A Texas A&M expert of state and local politics explains how the state’s newly-drawn political maps – which are being challenged by the U.S. Department of Justice – will shape the next decade of Texas politics.
Every 10 years, each state is required to redraw the boundaries of its congressional and state legislative districts in a process known as redistricting. The district you live in determines who you can elect at the national, statewide and local level, and the way the maps are drawn often decides which party controls national and state legislative bodies.
This makes the outcome of redistricting “tremendously important,” said Ann Bowman, professor and the Hazel Davis and Robert Kennedy Endowed Chair and Government and Public Service at Texas A&M University’s Bush School of Government and Public Service.
State and congressional elected officials create policies and vote on laws that have a significant impact on many aspects of Americans’ daily lives, she said. Bowman explains what Texans should know about why redistricting matters and resulting legal battles to watch for.
How The Process Works
Each state handles redistricting differently – about a third use a nonpartisan or bipartisan commission, while the rest, including Texas, allow their legislatures to decide how to draw districts.
The goal is to divide the state into districts of roughly equal populations. Bowman said all states must adhere to the Voting Rights Act of 1965, and each district should be drawn to be contiguous and relatively compact.
A relevant example: an early version of Texas’ maps split Bryan and College Station into two different congressional districts, which would have given the adjacent twin cities separate representation. While this didn’t make it into the final map approved by Gov. Greg Abbott, Bowman said it reflects the importance of keeping communities and existing political subdivisions intact.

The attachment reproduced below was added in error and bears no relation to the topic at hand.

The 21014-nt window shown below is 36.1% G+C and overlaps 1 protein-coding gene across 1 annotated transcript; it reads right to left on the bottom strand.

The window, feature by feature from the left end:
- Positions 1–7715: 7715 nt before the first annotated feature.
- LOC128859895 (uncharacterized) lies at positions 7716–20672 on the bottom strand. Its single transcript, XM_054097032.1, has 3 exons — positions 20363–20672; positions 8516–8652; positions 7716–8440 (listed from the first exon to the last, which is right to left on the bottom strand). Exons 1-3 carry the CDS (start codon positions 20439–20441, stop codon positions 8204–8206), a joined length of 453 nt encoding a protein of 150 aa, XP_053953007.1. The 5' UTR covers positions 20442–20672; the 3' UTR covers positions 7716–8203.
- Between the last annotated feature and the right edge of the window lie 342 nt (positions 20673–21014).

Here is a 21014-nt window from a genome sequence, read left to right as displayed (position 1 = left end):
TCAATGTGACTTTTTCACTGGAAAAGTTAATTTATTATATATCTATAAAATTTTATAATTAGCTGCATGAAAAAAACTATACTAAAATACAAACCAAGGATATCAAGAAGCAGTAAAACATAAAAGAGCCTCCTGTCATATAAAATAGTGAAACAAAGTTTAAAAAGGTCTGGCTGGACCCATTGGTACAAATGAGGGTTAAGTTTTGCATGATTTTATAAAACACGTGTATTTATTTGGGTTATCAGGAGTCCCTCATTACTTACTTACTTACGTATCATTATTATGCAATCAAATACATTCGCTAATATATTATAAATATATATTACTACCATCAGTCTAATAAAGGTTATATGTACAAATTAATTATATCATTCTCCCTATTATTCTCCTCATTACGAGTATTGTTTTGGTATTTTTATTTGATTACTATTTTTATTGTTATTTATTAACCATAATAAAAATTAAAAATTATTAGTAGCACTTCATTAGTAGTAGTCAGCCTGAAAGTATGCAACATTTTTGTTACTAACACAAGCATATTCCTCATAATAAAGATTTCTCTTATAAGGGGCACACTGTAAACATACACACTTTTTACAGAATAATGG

It’s an inherently political process, she said, and in states where the state legislature handles redistricting, the way the maps are drawn usually reflects which party is in power. In Texas, “Republicans definitely call the shots and drew a map that benefits them,” Bowman said, but in some instances historically blue districts were made even bluer.
She said the outcomes of the redistricting process can also affect whether incumbents choose to seek re-election depending on how the lines are drawn. Elected officials may determine their district will be less favorable to them, which can result in a party flip – Bowman points to a longtime Democrat in South Texas who switched parties in November.
“Another component in the process is the idea of preserving communities of interest, like cultural or racial or ethnic communities,” Bowman said. “That’s where a lot of the conflict and different perspectives on this come in.”
Earlier this month the U.S. Department of Justice sued Texas over the state’s redistricting plans, saying they put Latino and Black voters at a disadvantage.
The lawsuit, which was filed by the department in the Western District of Texas, says the plans violate Section 2 of the Voting Rights Act, which requires state voting laws to provide eligible voters with equal opportunity in the political process.
According to the Dec. 6 announcement of the lawsuit, Texas’ redistricting plan is in violation of Section 2 because it “deliberately minimizes the voting strength of minority communities,” and has the “discriminatory purpose” of denying or minimizing voters’ rights based on their race or ethnicity.
The maps were already facing several legal challenges, and Bowman said Texans can expect to see more. Redistricting plans are regularly challenged in Texas, she said, and in 2011 they were rejected by the federal government.
“It’s really determining party strength in policymaking over the next 10 years, so it’s something worth fighting over,” Bowman said.